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Mayor Bloomberg, NYPD Fume As Governor Purges Frisk List

Gov. Paterson today is expected to sign a controversial bill that would delete an NYPD database with the names of hundreds of thousands of people who were stopped and frisked but never arrested, sources said.

The measure has been as strongly favored by minority lawmakers in the state Legislature as it has been reviled by law enforcement and Mayor Bloomberg.

This week, all five Democratic candidates for attorney general called on Paterson to sign the bill to nix portions of the “250 database,” so called because of the number on the form filed to the database.

Three sources told The Post last night that the governor was expected to sign the bill this morning at a planned event in Manhattan.

“Albany has robbed us of a great crime-fighting tool, one that saved lives,” Commissioner Ray Kelly fumed.

“Without it, there will be, inevitably, killers and other criminals who won’t be captured as quickly or perhaps ever. They’ll be free to threaten our neighborhoods longer than they would have been otherwise.”

While some 12 percent of stop-and-frisks wind up with an arrest or summons, Kelly insisted the database has been invaluable in crime-fighting.

That info has been important in identifying suspects in 178 criminal cases — including 17 murders — over the last 18 months, he said.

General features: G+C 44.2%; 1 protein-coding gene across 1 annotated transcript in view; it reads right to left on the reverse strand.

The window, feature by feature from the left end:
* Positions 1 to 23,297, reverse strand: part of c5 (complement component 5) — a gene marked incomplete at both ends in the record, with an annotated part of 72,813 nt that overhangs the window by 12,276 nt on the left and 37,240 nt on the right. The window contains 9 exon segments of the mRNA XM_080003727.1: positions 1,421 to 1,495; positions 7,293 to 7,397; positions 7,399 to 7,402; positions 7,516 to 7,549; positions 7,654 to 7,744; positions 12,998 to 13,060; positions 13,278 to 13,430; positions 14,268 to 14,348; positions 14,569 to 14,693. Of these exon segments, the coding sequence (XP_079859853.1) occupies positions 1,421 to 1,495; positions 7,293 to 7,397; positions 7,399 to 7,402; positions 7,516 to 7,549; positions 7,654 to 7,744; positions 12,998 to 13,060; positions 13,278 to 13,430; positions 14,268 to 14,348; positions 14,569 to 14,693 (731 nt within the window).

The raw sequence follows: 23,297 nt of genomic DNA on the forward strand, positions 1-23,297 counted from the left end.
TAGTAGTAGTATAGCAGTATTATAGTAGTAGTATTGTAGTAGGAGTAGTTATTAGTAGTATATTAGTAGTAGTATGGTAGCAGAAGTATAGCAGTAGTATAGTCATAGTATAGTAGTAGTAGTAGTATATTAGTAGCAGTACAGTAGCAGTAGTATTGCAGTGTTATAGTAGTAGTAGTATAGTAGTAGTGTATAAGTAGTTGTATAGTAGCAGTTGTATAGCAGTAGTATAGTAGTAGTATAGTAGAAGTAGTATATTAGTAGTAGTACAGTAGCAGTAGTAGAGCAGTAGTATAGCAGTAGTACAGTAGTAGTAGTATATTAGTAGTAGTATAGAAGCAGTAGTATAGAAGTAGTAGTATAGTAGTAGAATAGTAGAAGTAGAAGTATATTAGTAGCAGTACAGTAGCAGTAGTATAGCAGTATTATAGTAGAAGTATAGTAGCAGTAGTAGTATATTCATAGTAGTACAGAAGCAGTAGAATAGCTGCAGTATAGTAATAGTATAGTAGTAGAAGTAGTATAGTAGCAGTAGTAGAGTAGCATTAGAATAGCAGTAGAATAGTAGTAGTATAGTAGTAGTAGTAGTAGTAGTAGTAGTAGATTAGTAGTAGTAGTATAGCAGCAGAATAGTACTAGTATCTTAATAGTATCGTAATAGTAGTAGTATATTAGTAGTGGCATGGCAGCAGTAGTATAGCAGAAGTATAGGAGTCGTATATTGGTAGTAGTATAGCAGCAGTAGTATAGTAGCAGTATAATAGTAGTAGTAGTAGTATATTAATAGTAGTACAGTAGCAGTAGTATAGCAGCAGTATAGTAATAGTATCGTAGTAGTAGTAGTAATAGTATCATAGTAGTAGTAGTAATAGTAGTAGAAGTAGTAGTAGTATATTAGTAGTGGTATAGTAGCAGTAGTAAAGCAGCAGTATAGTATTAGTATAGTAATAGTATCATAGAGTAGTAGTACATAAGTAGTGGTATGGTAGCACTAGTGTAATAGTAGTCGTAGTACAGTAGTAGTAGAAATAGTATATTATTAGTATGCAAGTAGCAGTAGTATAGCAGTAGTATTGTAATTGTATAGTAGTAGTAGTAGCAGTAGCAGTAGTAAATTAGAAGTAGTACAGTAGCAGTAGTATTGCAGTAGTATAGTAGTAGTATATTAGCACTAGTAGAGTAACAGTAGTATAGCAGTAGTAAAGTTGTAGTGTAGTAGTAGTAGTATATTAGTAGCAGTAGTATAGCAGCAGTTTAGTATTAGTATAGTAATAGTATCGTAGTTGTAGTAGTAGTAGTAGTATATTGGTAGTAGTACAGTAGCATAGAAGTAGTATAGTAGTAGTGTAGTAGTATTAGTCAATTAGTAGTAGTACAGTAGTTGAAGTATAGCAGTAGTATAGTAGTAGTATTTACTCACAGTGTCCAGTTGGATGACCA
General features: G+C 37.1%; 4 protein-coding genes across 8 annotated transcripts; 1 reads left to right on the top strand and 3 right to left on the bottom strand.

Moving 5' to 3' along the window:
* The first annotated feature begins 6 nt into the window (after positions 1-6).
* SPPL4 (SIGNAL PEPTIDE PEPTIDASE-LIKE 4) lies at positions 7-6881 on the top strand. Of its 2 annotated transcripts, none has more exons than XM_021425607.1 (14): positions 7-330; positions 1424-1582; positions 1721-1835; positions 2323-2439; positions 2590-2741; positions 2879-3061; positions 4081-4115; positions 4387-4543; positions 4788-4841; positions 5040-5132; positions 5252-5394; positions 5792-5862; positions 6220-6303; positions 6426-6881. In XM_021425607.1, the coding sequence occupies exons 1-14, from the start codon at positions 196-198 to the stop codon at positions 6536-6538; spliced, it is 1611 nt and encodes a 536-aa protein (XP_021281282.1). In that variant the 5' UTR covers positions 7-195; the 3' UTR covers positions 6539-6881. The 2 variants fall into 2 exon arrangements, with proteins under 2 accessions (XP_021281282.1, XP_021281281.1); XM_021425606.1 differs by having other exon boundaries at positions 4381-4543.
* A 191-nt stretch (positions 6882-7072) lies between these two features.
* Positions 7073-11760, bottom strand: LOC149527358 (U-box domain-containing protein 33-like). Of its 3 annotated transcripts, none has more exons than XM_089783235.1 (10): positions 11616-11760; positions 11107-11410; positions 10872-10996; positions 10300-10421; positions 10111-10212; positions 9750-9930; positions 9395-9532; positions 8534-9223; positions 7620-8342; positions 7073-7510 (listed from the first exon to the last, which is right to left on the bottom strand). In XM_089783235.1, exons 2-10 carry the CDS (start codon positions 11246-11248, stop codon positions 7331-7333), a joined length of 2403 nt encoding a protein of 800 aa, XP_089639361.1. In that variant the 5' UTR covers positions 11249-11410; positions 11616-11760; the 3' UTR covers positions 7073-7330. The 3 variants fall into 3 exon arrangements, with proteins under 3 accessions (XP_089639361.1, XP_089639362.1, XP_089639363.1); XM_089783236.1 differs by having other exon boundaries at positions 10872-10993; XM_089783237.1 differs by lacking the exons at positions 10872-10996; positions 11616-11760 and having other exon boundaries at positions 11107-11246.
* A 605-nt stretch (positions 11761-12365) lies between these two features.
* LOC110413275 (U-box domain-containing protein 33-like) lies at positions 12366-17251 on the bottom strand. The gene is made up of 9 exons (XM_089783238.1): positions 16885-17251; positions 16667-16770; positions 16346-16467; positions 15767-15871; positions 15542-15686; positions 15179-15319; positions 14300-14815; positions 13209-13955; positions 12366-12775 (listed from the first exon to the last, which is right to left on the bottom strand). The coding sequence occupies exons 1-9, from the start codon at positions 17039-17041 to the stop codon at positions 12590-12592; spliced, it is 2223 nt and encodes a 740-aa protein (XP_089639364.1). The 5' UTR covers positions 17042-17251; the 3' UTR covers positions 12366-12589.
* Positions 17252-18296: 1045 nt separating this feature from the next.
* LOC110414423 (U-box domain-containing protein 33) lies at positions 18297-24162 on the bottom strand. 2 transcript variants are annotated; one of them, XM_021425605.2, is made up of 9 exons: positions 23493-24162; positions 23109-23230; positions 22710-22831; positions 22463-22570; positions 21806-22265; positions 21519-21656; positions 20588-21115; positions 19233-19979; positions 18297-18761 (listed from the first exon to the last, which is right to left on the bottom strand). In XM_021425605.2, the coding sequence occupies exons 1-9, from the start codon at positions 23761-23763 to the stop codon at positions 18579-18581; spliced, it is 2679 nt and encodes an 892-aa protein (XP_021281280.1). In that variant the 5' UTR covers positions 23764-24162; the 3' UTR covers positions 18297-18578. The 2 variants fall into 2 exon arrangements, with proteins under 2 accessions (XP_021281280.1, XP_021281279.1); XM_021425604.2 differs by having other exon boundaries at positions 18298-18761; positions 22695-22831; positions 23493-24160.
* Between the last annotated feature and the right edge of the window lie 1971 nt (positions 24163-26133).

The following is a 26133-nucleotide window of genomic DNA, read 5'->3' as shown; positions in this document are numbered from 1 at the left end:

The mayor’s spokesman, Stu Loeser, added, “We’re disappointed that police officers will be denied an important tool they have been using to solve crimes and prevent others.”

Assemblyman Hakeem Jeffries and state Sen. Eric Adams, both Brooklyn Democrats, sponsored legislation to erase certain information in the database from the police stops.

The bill would prohibit police from storing personal information — such as name, Social Security number and address — of individuals stopped by the police and released without further legal action.

But the database would still include a record of the stop, including the person’s age and race and the place and reason for the stop.

Adams — a former NYPD captain — has argued the “stop, question, and frisk” form “began to be abused” during the Giuliani administration and “the current NYPD administration has taken the misuse to another level.”

Since the bill’s introduction, the issue has been a lightning rod for controversy, with the New York Civil Liberties Union denouncing the stop-and-frisk policy as targeting blacks and Latinos — and the database as an invasion of privacy.

The group contends that in Brownsville, Brooklyn, “which has one of the city’s highest stop-and-frisk rates,” 99 percent of 52,000 police stops since 2004 targeted blacks.

It claims less than 1 percent ended in an arrest.

“That is an unbelievably poor yield rate for such an intrusive, wasteful and humiliating tactic,” the group charged.

(Source: NY Post)

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